Sky's Up Summer 2016 - Page 12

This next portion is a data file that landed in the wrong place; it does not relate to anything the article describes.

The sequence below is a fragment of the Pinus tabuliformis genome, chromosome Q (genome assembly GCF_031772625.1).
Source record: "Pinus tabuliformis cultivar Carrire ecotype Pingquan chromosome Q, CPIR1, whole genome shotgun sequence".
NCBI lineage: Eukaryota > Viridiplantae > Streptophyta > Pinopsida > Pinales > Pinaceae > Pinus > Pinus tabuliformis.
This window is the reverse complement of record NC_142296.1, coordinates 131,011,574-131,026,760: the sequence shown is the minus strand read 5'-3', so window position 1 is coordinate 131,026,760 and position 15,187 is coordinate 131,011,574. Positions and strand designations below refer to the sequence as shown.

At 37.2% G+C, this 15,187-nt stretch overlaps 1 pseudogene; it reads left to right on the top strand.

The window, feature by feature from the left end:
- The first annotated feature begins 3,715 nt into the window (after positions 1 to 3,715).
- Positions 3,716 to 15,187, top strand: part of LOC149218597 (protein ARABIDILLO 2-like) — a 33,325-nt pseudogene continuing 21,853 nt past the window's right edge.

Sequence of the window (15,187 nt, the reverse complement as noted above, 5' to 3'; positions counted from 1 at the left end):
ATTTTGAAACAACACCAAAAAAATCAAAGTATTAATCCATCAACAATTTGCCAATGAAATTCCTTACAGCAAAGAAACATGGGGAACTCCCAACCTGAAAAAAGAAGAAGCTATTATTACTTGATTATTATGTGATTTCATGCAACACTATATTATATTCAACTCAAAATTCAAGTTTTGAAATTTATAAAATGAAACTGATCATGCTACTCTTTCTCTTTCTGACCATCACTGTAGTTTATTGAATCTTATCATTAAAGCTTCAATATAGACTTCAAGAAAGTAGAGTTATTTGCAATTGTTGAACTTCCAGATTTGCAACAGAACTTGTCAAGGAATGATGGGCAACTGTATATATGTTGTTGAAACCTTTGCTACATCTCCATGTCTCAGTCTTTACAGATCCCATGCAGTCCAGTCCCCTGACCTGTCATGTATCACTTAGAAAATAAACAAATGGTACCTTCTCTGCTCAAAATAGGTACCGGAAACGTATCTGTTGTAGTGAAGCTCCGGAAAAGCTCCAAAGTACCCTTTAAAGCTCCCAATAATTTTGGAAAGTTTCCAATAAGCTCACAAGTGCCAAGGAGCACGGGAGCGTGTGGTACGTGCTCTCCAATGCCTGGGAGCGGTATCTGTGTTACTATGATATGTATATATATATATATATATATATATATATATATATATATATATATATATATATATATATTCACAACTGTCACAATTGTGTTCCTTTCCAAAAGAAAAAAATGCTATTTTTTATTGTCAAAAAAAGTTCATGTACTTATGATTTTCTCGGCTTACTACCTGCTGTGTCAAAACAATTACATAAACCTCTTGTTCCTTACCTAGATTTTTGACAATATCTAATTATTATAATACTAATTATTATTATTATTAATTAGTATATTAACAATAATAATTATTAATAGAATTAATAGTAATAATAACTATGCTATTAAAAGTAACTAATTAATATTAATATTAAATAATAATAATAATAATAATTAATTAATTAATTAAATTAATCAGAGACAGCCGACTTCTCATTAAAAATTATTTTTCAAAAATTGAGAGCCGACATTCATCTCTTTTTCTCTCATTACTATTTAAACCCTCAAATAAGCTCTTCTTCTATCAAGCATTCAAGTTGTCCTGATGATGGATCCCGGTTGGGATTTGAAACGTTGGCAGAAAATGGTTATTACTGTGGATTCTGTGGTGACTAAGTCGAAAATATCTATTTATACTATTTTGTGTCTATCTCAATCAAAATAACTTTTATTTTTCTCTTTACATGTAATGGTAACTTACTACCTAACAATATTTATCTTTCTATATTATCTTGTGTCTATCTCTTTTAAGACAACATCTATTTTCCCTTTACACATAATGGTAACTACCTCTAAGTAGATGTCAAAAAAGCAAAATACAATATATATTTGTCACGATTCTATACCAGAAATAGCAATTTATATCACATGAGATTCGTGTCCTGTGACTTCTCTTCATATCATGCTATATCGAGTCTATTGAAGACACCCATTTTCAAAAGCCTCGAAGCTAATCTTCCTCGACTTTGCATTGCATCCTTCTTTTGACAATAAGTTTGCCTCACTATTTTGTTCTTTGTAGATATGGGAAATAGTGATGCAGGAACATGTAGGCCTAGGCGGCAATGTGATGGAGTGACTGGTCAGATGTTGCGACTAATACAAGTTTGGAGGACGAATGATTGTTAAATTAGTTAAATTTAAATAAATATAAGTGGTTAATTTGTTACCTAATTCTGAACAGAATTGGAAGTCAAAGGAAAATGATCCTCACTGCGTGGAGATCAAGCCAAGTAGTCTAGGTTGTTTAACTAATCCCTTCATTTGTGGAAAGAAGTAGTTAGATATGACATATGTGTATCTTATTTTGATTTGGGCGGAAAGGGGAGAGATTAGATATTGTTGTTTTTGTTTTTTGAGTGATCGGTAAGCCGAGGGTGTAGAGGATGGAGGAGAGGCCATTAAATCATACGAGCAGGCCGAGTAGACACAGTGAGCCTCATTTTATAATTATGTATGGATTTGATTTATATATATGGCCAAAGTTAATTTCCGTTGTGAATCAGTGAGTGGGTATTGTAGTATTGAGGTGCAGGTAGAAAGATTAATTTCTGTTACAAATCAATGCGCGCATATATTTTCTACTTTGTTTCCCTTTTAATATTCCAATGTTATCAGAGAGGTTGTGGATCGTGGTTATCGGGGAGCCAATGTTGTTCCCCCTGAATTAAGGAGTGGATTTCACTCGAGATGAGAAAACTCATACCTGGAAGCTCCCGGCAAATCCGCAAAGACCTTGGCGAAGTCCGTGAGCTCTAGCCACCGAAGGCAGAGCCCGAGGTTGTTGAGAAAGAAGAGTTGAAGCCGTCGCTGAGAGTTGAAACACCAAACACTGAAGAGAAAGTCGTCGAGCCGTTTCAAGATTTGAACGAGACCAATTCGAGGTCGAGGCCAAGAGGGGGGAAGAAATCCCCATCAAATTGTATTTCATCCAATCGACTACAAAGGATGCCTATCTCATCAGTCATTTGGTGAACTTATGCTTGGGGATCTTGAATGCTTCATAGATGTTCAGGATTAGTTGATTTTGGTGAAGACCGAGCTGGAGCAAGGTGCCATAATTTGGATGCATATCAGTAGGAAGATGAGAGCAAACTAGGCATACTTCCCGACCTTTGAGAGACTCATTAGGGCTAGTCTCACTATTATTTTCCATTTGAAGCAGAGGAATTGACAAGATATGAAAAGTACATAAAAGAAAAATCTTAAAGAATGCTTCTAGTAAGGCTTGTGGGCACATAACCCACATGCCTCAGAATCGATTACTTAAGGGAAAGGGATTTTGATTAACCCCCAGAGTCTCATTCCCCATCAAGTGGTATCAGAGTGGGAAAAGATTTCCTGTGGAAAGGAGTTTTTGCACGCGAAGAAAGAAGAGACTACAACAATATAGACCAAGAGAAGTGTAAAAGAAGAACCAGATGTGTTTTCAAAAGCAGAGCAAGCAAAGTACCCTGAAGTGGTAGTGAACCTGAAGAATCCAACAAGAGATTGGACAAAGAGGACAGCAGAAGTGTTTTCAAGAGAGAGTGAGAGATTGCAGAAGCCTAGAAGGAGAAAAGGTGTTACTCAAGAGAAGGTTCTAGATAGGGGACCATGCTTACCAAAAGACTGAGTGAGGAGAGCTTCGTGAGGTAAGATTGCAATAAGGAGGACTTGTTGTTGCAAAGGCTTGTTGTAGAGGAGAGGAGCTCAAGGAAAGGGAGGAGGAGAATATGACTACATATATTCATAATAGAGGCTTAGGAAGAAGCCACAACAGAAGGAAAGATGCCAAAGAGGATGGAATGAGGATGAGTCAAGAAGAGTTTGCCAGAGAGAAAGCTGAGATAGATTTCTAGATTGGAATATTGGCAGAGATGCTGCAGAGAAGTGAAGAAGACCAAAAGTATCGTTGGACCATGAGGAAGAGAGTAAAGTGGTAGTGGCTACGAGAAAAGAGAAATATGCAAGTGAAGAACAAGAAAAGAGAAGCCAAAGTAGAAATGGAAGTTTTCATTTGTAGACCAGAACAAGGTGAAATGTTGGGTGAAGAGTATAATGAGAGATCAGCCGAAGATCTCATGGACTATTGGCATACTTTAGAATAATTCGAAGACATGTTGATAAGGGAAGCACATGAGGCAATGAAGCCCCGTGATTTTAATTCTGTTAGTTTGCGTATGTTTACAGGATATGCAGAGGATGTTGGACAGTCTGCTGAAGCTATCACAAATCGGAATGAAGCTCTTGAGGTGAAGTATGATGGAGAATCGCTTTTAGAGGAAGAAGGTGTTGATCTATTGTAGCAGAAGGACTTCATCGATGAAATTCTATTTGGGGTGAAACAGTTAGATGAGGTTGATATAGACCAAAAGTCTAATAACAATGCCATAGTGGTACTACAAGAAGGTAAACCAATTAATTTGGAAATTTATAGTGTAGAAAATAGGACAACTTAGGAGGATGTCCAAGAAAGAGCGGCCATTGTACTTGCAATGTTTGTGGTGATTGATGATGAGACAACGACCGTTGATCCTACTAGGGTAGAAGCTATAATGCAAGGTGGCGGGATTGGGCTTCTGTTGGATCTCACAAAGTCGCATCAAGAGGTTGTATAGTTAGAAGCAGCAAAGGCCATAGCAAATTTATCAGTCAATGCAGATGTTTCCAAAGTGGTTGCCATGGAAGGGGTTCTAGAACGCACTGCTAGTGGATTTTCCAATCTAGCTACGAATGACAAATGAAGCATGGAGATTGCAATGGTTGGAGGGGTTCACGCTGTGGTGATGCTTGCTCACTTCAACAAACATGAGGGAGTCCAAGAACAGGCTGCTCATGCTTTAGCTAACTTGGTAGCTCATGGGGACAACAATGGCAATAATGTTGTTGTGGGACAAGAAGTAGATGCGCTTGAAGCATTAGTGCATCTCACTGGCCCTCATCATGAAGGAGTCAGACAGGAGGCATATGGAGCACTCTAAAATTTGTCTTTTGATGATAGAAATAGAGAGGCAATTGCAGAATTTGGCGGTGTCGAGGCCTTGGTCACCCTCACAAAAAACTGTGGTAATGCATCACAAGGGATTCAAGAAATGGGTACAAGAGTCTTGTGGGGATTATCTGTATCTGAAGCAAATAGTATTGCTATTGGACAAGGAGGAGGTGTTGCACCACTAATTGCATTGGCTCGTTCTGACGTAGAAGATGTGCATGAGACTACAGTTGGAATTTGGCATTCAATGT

IMAGES COURTESY OF Dr. Mike Reynolds March 29, 2006, total solar eclipse June 21, 2001, total solar eclipse July 11, 2010, total solar eclipse Gear up for an eclipse encounter 2017 will deliver total solar eclipse for U.S. observers By DR. MIKE REYNOLDS Guest Contributor On August 21, 2017, the United States will experience its first total solar eclipse since February 26, 1979. All of the continental United States will experience at least a significant partial solar eclipse. For those fortunate enough to live along the narrow track of totality, or travel to the path of totality, up to 2 minutes and 40 seconds under the shadow awaits viewers. The Moon’s shadow first comes ashore in the northern Pacific, moving west to east. Totality first crosses the west coast of the United States at Oregon, then to Idaho, Montana, Wyoming, Nebraska, Kansas, Missouri, Illinois, Kentucky, Tennessee, North Carolina, Georgia, and South Carolina before going out to sea. There are a number of cities near the path of totality, with several smaller communities very close to if not directly on the center line. Interstate highways and state roads should make accessibility to the center line easy. 12 COURTESY OF Fred Espenak, MrEclipse.com This graphic shows the path of the August 21, 2017, total solar eclipse across the continental United States. This eclipse will attract a great deal of attention, both internationally and within the United States, from amateur and professional astronomers, the general public and media. It is best to make pla